Before bringing his books and art to Boston’s streets, painting and music saved CJ Hutchings’ life
Pedestrians hear songs by John Lennon, Jimmy Hendrix, or Jim Morrison, then glance, then stop for a closer look. About two-dozen small colorful paintings are propped up alongside an amp. In front of them, a man in shorts strums his guitar.
“It may take people a couple looks, but everyone does that second look,” says artist Christian Jordan Hutchings, better known as CJ. “No one can look just once.”
The 46-year-old self-employed musician and recording artist started selling his paintings in 2018. All he needs is his amp, easel, and guitar. Hutchings never takes a day off, alternating between spots in the Public Garden, outside Fenway Park, and on Newbury Street, Dartmouth Street, and near the Boston Public Library in Back Bay. He sells $20 paintings as well as his CDs and copies of three published books.
“You have to go through hell to create good art,” he says.
Hutchings would know. He was 10 when he fell off his bike and ended up in the path of a drunk driver. His younger brother Joel witnessed his head run over around the streets of Warwick, Rhode Island. Hutchings landed in a coma; the subsequent traumatic brain injury affected his everyday life from then on.
“I used alcohol and drugs as my medication,” he says. “I couldn’t think straight for 30 years, until I got sober.”
In the 14 years since, Hutchings has practiced sobriety and lots of self-help to refrain from drugs and alcohol. Painting, music, and writing have allowed him to find his purpose again.
Hutchings recalls always being around music and the arts as a child. His first concert was the Grateful Dead; his uncle, who painted and played guitar, was his biggest inspiration growing up. But while he always doodled, he never painted. When his brother died, he picked up his first paintbrush. An uncle gave him his first lesson, with Hutchings following, stroke by stroke. He was hooked.
“It was a mourning thing,” Hutchings says. “It puts me in a zen state. It’s similar to the zen when you feel when you are sitting at a school desk, doodling because you want to get away, or just distracting the teacher.”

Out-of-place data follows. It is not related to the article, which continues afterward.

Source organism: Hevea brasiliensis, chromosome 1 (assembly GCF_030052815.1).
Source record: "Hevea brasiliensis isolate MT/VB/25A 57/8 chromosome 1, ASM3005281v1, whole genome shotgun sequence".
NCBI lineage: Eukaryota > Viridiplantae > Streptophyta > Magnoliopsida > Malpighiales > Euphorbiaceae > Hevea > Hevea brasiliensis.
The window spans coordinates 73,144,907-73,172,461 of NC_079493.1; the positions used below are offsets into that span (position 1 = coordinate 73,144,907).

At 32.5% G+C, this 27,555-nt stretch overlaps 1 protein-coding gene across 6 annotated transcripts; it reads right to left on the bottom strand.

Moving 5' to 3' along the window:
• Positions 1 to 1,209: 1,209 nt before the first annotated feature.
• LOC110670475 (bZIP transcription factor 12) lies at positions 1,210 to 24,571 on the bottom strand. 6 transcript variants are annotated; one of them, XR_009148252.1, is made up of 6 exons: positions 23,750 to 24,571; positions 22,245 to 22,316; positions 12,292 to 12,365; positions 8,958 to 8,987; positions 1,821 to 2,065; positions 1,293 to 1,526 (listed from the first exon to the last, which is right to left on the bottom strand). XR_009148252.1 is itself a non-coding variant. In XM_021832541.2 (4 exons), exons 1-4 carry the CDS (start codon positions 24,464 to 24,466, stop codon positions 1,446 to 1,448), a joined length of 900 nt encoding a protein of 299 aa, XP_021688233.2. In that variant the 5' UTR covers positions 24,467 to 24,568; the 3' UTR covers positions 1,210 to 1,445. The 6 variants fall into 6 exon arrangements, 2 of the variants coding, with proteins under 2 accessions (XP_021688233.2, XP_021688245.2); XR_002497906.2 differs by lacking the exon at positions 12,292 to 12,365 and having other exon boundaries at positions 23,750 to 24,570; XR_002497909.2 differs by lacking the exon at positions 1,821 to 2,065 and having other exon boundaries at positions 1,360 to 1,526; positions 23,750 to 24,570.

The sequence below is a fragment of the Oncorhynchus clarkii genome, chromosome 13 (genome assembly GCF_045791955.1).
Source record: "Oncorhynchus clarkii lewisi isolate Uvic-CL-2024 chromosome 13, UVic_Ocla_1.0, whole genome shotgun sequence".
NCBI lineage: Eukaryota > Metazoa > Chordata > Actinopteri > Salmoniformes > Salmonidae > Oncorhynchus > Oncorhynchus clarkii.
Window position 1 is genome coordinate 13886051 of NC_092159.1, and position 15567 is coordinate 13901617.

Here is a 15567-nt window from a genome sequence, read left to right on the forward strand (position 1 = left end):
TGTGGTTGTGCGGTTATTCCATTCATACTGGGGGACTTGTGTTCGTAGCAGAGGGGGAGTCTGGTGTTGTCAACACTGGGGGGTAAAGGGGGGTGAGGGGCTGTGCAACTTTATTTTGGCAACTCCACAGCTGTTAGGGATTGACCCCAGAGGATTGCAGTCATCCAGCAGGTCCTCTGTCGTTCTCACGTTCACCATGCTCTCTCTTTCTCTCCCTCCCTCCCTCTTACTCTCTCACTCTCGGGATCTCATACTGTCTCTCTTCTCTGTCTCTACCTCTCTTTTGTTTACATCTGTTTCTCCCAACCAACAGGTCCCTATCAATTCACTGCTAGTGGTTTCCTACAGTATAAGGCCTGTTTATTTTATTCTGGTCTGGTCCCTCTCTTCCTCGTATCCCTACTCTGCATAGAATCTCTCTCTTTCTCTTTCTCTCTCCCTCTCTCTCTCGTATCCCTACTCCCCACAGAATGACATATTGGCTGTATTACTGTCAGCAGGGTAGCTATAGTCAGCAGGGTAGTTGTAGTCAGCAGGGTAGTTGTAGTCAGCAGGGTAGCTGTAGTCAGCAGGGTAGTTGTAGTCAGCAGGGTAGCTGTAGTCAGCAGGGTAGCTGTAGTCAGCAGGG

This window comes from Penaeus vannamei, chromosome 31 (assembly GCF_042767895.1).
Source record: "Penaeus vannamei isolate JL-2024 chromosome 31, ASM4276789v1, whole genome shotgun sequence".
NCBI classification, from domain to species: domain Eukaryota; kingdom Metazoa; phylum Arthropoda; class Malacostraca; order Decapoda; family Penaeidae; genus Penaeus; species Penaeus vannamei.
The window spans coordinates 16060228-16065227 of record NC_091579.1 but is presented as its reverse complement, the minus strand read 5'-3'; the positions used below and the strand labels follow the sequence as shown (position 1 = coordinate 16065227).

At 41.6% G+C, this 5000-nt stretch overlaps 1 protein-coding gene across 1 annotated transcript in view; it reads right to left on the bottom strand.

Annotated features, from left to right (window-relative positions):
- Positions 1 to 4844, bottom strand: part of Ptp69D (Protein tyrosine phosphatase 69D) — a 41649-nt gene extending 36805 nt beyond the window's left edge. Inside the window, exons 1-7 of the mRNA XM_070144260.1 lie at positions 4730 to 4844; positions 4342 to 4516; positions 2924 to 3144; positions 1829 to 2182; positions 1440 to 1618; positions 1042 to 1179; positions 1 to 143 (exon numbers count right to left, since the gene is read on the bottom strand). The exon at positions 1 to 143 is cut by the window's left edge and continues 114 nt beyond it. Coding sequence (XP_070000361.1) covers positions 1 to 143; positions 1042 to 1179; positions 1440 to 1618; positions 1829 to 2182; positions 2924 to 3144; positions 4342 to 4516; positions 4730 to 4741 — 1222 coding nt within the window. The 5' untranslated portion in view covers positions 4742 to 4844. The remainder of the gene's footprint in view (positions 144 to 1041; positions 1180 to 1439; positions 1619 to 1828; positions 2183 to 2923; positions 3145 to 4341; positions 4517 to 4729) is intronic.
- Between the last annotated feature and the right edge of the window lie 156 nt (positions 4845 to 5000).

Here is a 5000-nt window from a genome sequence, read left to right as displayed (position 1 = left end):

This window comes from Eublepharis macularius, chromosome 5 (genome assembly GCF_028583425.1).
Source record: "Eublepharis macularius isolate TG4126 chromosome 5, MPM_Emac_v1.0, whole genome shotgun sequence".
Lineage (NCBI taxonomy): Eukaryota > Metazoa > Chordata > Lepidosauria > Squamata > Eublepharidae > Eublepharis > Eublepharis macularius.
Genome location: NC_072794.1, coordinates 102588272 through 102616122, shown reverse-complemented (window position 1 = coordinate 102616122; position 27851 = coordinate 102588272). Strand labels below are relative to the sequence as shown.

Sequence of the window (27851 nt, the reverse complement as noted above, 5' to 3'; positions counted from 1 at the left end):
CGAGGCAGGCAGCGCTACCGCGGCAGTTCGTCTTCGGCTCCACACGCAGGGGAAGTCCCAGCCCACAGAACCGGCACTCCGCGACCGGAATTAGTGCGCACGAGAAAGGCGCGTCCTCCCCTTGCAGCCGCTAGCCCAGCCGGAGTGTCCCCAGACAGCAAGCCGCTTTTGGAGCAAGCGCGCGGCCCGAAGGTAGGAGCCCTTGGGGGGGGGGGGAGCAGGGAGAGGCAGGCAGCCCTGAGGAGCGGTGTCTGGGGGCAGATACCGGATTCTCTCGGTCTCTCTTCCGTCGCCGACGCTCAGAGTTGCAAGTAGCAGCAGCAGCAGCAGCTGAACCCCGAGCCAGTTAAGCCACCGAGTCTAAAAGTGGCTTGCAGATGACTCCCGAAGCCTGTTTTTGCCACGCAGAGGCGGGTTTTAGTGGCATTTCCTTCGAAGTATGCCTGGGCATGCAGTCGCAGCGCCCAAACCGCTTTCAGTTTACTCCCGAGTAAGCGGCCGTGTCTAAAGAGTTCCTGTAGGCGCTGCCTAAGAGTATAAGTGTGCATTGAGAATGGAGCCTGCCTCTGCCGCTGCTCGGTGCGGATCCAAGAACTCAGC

In time, started combining his love for music and art. He painted artists from John Lennon to Amy Winehouse, saying his first step was to sketch.
“I’m not Bob Ross, yet,” he says.
All of his paintings are $20, and are displayed on 8″x10″ canvases. Hutchings says that the diversity of colors in his paintings speaks volumes—his Winehouse piece is painted in black and white except for her poppy-red lips; Ozzy Osborne’s name is dripping in hot red.
“When I was younger, I didn’t want to be a painter and writer,” Hutchings says. “I just wanted to rock out on my guitar.”
Hutchings says that painting and writing make his music grow and mature.
“Everything works hand in hand.”
Music was his first love though. When he was 4 years old, his uncles and aunt were in a band called Rocky Hollow. Hutchings fell in love with string instruments and started playing guitar seriously at 14.
Abolition was the name of his first band, a three-piece metal outfit with his brother on drums and a buddy on bass playing at house parties and in basements. On the street, meanwhile, Hutchings just set up and strummed. He’d play his favorite singers: Lennon, Jimmy Hendrix, Jim Morrison, and John Mayer, as well as his own songs, as pedestrians rolled by. After he started painting, some people strolled right past the artwork and immediately went towards his guitar.
One time, while Hutchings was playing Bob Marley’s “Redemption Song” on Newbury Street, a pedestrian asked if he offered guitar lessons. He replied with a strong yes. In their third or fourth lesson, he mentioned his passion for writing not only songs, but also prose about his life. He wanted to share his story—from his brother’s death, to his traumatic head injury.
The student offered to read his work, then gradually helped him through the process of self-publishing Hutchings’ first book, 30 Sum Odd Years and a Ton of Rage.
In the years since, he’s followed up with two more, And Sharp Teeth, and, Try Beyond
“My painting, writings, and music saves me,” he says. “Writing, music, and painting are my higher powers.”
Charlotte Howard is a journalism undergraduate student at Boston University. If she isn’t people-watching or listening to music, she spends her days overbooked and busy. She was a founder of The Pelham Examiner, the first independent student-run newspaper in the country and currently writes for the satire paper The Bunion, and Off the Cuff Fashion magazine. Facebook Status update: She’s gen-z but currently married to matcha.